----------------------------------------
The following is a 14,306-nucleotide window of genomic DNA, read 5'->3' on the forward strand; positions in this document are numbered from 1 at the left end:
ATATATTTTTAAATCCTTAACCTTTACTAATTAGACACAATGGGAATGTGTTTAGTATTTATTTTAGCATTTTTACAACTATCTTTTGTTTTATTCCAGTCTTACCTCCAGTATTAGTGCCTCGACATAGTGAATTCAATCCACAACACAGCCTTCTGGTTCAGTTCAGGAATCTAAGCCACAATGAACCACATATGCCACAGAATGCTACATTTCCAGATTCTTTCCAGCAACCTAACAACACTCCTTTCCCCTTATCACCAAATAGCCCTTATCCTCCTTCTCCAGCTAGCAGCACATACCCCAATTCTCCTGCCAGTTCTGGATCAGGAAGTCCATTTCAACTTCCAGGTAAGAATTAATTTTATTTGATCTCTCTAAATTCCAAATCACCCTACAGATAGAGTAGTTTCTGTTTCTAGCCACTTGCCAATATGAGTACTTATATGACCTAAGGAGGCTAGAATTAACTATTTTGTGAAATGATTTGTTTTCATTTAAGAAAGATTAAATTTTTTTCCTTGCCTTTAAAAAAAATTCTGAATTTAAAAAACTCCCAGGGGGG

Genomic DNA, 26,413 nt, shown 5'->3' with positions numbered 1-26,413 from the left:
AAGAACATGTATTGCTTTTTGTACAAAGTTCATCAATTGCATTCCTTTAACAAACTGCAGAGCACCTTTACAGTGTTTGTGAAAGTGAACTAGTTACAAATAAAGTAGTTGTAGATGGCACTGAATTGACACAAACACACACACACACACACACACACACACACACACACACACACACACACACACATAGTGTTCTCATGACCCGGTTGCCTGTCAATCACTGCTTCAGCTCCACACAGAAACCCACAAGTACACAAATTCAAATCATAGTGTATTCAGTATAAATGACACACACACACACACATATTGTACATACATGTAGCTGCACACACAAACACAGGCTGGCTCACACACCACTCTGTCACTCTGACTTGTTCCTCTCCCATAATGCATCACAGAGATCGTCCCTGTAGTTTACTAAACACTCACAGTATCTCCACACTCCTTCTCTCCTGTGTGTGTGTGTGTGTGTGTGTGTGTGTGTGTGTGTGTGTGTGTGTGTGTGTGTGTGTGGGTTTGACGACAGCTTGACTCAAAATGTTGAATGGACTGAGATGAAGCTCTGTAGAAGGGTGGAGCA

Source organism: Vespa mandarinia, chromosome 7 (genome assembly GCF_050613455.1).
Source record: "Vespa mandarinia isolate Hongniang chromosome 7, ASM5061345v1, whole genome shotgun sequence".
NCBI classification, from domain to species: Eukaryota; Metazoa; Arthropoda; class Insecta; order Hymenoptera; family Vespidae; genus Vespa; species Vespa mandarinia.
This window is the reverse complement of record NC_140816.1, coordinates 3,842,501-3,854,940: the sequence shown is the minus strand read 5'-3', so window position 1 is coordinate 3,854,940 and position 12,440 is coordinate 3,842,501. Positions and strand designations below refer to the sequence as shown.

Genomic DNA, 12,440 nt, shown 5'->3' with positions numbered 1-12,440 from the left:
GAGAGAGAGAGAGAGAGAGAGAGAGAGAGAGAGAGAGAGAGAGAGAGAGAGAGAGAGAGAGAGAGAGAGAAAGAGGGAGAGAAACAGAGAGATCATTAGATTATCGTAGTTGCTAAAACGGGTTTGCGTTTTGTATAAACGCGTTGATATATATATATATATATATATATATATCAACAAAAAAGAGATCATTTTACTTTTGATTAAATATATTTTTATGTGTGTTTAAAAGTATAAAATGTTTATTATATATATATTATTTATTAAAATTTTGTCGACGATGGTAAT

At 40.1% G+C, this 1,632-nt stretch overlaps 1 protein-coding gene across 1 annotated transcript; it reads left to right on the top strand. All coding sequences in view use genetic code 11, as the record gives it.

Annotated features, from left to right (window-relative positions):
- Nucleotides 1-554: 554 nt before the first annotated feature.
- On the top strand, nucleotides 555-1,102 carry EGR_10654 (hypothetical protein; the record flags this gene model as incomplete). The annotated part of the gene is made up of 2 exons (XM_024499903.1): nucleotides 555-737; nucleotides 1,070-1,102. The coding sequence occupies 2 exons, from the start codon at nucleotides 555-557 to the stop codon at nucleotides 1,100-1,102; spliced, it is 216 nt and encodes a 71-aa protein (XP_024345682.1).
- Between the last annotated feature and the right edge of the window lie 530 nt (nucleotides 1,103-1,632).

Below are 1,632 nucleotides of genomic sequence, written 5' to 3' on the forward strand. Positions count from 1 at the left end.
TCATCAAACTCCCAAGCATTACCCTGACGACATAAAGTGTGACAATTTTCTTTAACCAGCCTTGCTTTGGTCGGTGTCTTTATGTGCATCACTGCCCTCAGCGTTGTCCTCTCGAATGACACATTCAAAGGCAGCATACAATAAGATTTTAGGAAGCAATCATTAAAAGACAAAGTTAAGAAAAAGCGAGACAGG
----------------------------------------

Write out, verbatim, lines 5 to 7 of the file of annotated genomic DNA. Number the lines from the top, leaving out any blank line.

Source organism: Vespa mandarinia, chromosome 7 (genome assembly GCF_050613455.1).
Source record: "Vespa mandarinia isolate Hongniang chromosome 7, ASM5061345v1, whole genome shotgun sequence".
NCBI classification, from domain to species: Eukaryota; Metazoa; Arthropoda; class Insecta; order Hymenoptera; family Vespidae; genus Vespa; species Vespa mandarinia.